Approximately 80.5% of premature infants treated with steroids developed retinopathy.
Findings from a recent study suggest that steroid treatment administered to infants with very low birth weight may increase the risk of retinopathy.
For very premature infants who are dependent on a ventilator, corticosteroids are beneficial to their lung function and may treat lung disease. However, there has been much speculation that this may negatively affect neurodevelopment.
Researchers in the study, which was published by the Journal of the American Association for Pediatric Ophthalmology and Strabismus, discovered that infants weighing less than 500 grams at birth had a 1.6 times greater risk for retinopathy of prematurity (ROP), and a 1.7 times greater risk of advanced ROP. They analyzed data from the Pediatrix BabySteps Clinical Data Warehouse, which contains data for 1.1 million infants, and included 1472 very low birth weight infants born between 1996 and 2013.
Patients included in the study were less than 500 grams at birth, discharged from the hospital alive, and had results from an ophthalmic ROP examination, according to the study.
“Our study group consists of premature infants with birthweights at the lowest level that is compatible with life. This group represents a more homogeneous set of neonates than in other studies that consist of premature infants with a broader range of birthweights,” said lead investigator Tammy Z. Movsas, MD, MPH. “Neonates at these critically low birth weights (and gestational ages) are at the absolute highest vulnerability for a host of neonatal morbidities including ROP and bronchopulmonary dysplasia. Thus, clinical differences between steroid treated and untreated neonates are minimized.”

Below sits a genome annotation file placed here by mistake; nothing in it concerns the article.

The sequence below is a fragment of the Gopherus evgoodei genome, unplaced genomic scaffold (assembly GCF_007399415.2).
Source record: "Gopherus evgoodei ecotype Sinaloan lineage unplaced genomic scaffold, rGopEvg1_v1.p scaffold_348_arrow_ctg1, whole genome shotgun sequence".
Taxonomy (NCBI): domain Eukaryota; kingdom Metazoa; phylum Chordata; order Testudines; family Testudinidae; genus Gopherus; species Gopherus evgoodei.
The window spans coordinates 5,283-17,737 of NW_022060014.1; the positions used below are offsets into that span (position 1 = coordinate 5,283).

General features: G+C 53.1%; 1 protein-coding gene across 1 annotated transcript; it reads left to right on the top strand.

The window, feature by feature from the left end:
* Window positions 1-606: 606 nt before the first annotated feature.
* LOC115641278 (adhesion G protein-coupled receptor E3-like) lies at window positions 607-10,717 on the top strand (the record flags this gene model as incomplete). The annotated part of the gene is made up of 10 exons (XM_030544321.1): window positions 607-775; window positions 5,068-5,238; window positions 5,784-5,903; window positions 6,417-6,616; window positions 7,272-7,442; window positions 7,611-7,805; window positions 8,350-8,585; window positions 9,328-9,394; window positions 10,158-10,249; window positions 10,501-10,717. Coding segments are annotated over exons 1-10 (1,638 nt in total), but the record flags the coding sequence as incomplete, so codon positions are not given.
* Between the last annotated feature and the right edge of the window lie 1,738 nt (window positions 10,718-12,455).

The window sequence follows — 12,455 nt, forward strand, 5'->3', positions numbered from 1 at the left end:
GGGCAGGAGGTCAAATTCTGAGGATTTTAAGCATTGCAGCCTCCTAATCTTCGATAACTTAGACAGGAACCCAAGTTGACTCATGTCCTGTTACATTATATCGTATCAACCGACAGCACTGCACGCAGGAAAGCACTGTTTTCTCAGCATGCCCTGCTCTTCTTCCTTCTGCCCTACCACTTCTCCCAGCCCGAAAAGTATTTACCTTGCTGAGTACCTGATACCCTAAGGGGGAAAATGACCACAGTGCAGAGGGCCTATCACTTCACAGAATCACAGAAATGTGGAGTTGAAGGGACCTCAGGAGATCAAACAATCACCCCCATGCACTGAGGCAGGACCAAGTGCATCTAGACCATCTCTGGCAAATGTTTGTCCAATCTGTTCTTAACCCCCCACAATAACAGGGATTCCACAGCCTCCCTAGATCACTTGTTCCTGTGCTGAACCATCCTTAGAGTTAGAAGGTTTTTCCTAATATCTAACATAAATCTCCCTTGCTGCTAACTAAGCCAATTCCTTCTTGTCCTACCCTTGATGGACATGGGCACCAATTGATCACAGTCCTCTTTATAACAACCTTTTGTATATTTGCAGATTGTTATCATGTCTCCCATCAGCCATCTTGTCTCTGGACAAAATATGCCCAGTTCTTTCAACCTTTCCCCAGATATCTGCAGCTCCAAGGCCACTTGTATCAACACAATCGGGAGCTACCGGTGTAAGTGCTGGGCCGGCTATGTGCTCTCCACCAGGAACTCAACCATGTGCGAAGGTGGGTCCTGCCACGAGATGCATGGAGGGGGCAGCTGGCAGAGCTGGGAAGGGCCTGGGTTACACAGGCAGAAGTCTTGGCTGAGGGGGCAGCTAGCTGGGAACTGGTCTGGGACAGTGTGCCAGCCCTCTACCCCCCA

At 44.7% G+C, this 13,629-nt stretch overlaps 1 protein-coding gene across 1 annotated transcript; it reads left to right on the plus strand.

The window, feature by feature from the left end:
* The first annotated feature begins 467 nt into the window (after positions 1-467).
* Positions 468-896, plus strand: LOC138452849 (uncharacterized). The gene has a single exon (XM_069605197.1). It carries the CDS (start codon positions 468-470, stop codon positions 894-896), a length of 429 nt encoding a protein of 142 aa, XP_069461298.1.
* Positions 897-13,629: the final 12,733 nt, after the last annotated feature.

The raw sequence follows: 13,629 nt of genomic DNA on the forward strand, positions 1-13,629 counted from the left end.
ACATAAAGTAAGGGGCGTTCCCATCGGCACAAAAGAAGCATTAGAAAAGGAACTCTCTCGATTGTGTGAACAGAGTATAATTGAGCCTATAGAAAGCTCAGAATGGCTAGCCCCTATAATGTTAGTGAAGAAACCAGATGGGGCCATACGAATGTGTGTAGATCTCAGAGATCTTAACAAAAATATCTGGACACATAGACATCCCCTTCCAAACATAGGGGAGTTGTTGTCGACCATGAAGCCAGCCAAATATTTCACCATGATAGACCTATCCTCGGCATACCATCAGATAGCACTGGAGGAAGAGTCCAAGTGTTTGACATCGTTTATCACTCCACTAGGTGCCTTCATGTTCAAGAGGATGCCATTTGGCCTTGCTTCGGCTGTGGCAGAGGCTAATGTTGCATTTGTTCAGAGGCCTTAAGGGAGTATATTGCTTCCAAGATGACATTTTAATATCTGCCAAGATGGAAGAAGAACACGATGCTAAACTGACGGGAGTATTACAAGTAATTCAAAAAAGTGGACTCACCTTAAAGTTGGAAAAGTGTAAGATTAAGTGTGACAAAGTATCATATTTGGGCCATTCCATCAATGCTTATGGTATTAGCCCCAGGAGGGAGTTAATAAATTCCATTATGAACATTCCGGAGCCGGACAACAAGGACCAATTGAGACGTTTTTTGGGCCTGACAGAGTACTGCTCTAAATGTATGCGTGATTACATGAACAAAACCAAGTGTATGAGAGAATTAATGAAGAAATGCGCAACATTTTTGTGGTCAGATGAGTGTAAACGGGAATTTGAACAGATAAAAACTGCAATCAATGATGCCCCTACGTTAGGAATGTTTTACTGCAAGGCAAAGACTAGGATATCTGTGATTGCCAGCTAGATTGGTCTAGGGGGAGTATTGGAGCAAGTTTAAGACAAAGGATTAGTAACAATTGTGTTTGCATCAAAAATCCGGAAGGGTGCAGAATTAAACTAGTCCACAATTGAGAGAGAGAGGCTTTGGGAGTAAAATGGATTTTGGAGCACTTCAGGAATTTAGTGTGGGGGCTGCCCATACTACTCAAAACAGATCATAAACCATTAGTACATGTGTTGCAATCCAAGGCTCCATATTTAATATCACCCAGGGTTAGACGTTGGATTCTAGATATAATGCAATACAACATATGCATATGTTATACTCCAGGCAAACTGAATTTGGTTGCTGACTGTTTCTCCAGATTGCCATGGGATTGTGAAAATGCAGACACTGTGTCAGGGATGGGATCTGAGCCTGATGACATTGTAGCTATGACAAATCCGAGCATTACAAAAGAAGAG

Even after accounting for other factors, researchers found a higher risk of ROP in infants treated with corticosteroids compared with those who did not receive the treatment. Among the study participants, 1059 received postnatal steroids and 413 did not.
The researchers discovered that the incidence of ROP for all patients was 76.6% and incidence of advanced ROP was 31.3%. They also found that 80.5% of patients treated with steroids developed ROP, and 66.8% of patients who did not receive treatment developed ROP, according to the study.
Incidence of advanced ROP were 35.3% in the treated group, compared with 21.1% of the untreated group.
“This study of a large database of critically low birth weight survivors indicates that steroid-treated infants have a modest but significantly increased risk for ROP. That said, clinicians need to use their best judgment to balance the positive effects from steroids on developing lungs with potential negative effects on developing eyes in very premature infants,” Dr Movsas concluded. “This study has potential clinical significance since children with a history of ROP are not only at increased risk for visual impairments from the ROP itself, but are also at increased risk for developing other ocular disorders later in life.”